Friday, December 31, 2010
Thursday, December 30, 2010
We were incredibly lucky this year to have scored some beautiful items for Christmas from friends and family. Naturally our gifts seemed to revolve around all things food and cocktail like, making perfect gifts for us!
Some highlights in our Christmas stockings were:
Our gorgeous tangerine Kitchen Aid artisan mixer! At first I wanted aqua but was definitely swayed by this awesome colour (and the fact that we got it quite cheap too!) I can't wait to whip up a storm in the kitchen!
|It's super tangerine!|
Mark received this very handy cook book for our Webber BBQ, a little smoke box and some Jack Daniels flavoured smoking pellets. The cook book has some fantastic and very inspiring recipes and I'm sure that the Jack Daniels smoking pellets will get a work out for New Years Eve celebration, most likely for some ribs.
|Mark's most excellent BBQ cookbook.|
Tupperware! I can't tell you enough how excited I get over Tupperware. My parents are always awesome at getting some of the bigger and more expensive pieces for us at Christmas time. They are always the pieces that I say to myself "I'm going to buy that this year" but never get around to it. This year we received the potato and onion keepers which stack nicely in our pantry.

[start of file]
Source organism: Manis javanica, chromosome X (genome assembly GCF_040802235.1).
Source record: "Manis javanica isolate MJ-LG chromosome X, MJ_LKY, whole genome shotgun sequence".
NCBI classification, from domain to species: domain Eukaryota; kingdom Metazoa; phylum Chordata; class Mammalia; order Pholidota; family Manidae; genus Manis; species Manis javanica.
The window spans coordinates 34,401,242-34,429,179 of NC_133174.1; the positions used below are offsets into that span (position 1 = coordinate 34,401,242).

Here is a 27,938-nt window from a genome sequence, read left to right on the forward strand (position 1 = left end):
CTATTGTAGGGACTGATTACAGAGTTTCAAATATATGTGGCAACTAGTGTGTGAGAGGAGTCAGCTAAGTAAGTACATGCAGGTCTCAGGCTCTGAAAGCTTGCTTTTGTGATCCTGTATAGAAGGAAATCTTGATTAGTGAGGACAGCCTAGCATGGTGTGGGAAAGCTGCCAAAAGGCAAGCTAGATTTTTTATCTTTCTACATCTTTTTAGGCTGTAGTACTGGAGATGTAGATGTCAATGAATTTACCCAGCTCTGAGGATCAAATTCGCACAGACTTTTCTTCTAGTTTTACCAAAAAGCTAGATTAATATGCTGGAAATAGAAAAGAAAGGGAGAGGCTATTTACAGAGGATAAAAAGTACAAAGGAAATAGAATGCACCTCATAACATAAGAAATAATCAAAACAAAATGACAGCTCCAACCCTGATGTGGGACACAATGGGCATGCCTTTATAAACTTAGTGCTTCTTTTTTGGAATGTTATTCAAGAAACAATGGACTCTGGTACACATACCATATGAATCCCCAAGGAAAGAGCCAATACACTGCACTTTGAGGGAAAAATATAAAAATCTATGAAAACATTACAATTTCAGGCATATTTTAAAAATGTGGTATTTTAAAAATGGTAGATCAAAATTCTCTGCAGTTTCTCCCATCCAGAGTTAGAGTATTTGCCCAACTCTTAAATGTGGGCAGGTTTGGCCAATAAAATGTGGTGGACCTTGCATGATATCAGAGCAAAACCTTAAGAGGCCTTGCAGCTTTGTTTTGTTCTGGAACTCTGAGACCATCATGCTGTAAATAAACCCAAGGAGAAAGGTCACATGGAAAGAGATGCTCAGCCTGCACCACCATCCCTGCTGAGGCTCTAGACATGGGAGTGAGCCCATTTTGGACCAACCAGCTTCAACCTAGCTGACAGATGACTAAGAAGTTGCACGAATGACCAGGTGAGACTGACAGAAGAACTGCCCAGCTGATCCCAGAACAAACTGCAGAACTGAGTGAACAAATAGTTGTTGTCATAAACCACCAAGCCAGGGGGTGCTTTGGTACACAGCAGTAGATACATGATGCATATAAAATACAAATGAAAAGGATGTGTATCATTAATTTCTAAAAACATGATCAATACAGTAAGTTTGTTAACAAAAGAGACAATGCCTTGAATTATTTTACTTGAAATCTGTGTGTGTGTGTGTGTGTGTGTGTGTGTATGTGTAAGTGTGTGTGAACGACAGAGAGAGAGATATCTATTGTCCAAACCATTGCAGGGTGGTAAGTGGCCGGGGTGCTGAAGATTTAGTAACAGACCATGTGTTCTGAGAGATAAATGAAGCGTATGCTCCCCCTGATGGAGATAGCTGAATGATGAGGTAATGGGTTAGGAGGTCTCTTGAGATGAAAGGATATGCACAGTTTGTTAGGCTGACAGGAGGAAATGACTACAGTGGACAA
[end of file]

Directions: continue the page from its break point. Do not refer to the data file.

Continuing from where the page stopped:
|Our beautiful Marimekko table runner.|
Our friend David went to great lengths to obtain this super cute Marimekko Christmas table runner! I'm sure that this will become our holiday table runner for many, many years.
We also splurged on some gifts for ourselves (and our friends too!) including a gorgeous Laguiole cutlery set each for us and the Coopers. I just love the bright colours and the knives cut through steaks like butter! There is something so cheery about having colour in the kitchen, it makes for some very happy dinner parties. It's soooooo pretty that it may have to feature in it's own blog post!